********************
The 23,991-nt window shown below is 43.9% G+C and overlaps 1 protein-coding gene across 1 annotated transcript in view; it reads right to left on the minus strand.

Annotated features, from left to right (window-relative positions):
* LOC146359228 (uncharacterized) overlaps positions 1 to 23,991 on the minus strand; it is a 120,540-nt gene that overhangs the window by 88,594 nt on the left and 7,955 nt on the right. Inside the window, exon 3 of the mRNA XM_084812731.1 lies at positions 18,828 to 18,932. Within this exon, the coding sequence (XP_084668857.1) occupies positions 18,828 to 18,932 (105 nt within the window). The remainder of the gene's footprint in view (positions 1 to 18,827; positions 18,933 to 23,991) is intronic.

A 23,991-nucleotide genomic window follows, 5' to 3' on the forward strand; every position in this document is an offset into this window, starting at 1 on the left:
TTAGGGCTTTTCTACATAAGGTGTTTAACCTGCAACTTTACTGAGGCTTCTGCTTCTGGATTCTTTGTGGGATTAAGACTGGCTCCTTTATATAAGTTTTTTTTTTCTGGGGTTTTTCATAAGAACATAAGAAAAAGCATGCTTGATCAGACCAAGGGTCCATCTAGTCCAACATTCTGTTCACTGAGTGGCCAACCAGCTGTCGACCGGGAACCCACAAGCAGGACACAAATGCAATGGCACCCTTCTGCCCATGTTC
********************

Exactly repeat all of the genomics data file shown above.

The 23,991-nt window shown below is 43.9% G+C and overlaps 1 protein-coding gene across 1 annotated transcript in view; it reads right to left on the minus strand.

Annotated features, from left to right (window-relative positions):
* LOC146359228 (uncharacterized) overlaps positions 1 to 23,991 on the minus strand; it is a 120,540-nt gene that overhangs the window by 88,594 nt on the left and 7,955 nt on the right. Inside the window, exon 3 of the mRNA XM_084812731.1 lies at positions 18,828 to 18,932. Within this exon, the coding sequence (XP_084668857.1) occupies positions 18,828 to 18,932 (105 nt within the window). The remainder of the gene's footprint in view (positions 1 to 18,827; positions 18,933 to 23,991) is intronic.

A 23,991-nucleotide genomic window follows, 5' to 3' on the forward strand; every position in this document is an offset into this window, starting at 1 on the left:
TTAGGGCTTTTCTACATAAGGTGTTTAACCTGCAACTTTACTGAGGCTTCTGCTTCTGGATTCTTTGTGGGATTAAGACTGGCTCCTTTATATAAGTTTTTTTTTTCTGGGGTTTTTCATAAGAACATAAGAAAAAGCATGCTTGATCAGACCAAGGGTCCATCTAGTCCAACATTCTGTTCACTGAGTGGCCAACCAGCTGTCGACCGGGAACCCACAAGCAGGACACAAATGCAATGGCACCCTTCTGCCCATGTTC